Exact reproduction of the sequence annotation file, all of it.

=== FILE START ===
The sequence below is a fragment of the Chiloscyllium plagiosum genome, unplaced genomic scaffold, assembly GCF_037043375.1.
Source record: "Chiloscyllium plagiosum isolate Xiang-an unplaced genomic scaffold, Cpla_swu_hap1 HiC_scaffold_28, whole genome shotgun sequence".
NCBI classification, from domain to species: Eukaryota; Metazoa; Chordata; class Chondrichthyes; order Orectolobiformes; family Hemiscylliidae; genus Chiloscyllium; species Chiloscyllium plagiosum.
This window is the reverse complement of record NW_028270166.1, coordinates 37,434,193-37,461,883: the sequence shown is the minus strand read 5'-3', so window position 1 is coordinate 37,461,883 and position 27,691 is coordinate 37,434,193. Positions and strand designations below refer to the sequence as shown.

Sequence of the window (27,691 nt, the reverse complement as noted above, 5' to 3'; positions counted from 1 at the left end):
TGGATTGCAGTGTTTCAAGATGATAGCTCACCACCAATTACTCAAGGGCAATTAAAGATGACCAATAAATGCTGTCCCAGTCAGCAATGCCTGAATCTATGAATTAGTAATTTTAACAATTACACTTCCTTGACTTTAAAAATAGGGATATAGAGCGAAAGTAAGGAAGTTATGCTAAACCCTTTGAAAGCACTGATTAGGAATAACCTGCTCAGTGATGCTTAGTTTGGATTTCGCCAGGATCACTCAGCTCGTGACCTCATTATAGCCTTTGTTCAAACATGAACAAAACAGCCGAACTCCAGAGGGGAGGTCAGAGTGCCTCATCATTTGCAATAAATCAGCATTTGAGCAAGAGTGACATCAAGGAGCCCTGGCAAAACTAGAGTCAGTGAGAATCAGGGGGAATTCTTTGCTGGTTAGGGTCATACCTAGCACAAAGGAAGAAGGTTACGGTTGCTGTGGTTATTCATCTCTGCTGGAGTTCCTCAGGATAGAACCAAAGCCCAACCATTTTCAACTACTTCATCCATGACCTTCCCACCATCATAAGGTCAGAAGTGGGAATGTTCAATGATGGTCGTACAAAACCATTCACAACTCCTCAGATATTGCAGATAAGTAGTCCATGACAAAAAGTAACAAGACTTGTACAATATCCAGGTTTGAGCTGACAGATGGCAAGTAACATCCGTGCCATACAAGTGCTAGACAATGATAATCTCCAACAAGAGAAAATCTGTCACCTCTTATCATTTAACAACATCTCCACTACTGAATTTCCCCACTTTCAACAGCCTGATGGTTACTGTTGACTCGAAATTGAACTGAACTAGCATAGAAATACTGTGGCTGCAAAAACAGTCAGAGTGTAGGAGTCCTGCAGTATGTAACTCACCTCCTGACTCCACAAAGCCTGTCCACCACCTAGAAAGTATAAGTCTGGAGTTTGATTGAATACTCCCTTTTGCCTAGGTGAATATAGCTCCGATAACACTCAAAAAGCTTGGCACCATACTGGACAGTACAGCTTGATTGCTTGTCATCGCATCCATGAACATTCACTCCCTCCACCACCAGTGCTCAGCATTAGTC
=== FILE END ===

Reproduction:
The sequence below is a fragment of the Chiloscyllium plagiosum genome, unplaced genomic scaffold, assembly GCF_037043375.1.
Source record: "Chiloscyllium plagiosum isolate Xiang-an unplaced genomic scaffold, Cpla_swu_hap1 HiC_scaffold_28, whole genome shotgun sequence".
NCBI classification, from domain to species: Eukaryota; Metazoa; Chordata; class Chondrichthyes; order Orectolobiformes; family Hemiscylliidae; genus Chiloscyllium; species Chiloscyllium plagiosum.
This window is the reverse complement of record NW_028270166.1, coordinates 37,434,193-37,461,883: the sequence shown is the minus strand read 5'-3', so window position 1 is coordinate 37,461,883 and position 27,691 is coordinate 37,434,193. Positions and strand designations below refer to the sequence as shown.

Sequence of the window (27,691 nt, the reverse complement as noted above, 5' to 3'; positions counted from 1 at the left end):
TGGATTGCAGTGTTTCAAGATGATAGCTCACCACCAATTACTCAAGGGCAATTAAAGATGACCAATAAATGCTGTCCCAGTCAGCAATGCCTGAATCTATGAATTAGTAATTTTAACAATTACACTTCCTTGACTTTAAAAATAGGGATATAGAGCGAAAGTAAGGAAGTTATGCTAAACCCTTTGAAAGCACTGATTAGGAATAACCTGCTCAGTGATGCTTAGTTTGGATTTCGCCAGGATCACTCAGCTCGTGACCTCATTATAGCCTTTGTTCAAACATGAACAAAACAGCCGAACTCCAGAGGGGAGGTCAGAGTGCCTCATCATTTGCAATAAATCAGCATTTGAGCAAGAGTGACATCAAGGAGCCCTGGCAAAACTAGAGTCAGTGAGAATCAGGGGGAATTCTTTGCTGGTTAGGGTCATACCTAGCACAAAGGAAGAAGGTTACGGTTGCTGTGGTTATTCATCTCTGCTGGAGTTCCTCAGGATAGAACCAAAGCCCAACCATTTTCAACTACTTCATCCATGACCTTCCCACCATCATAAGGTCAGAAGTGGGAATGTTCAATGATGGTCGTACAAAACCATTCACAACTCCTCAGATATTGCAGATAAGTAGTCCATGACAAAAAGTAACAAGACTTGTACAATATCCAGGTTTGAGCTGACAGATGGCAAGTAACATCCGTGCCATACAAGTGCTAGACAATGATAATCTCCAACAAGAGAAAATCTGTCACCTCTTATCATTTAACAACATCTCCACTACTGAATTTCCCCACTTTCAACAGCCTGATGGTTACTGTTGACTCGAAATTGAACTGAACTAGCATAGAAATACTGTGGCTGCAAAAACAGTCAGAGTGTAGGAGTCCTGCAGTATGTAACTCACCTCCTGACTCCACAAAGCCTGTCCACCACCTAGAAAGTATAAGTCTGGAGTTTGATTGAATACTCCCTTTTGCCTAGGTGAATATAGCTCCGATAACACTCAAAAAGCTTGGCACCATACTGGACAGTACAGCTTGATTGCTTGTCATCGCATCCATGAACATTCACTCCCTCCACCACCAGTGCTCAGCATTAGTC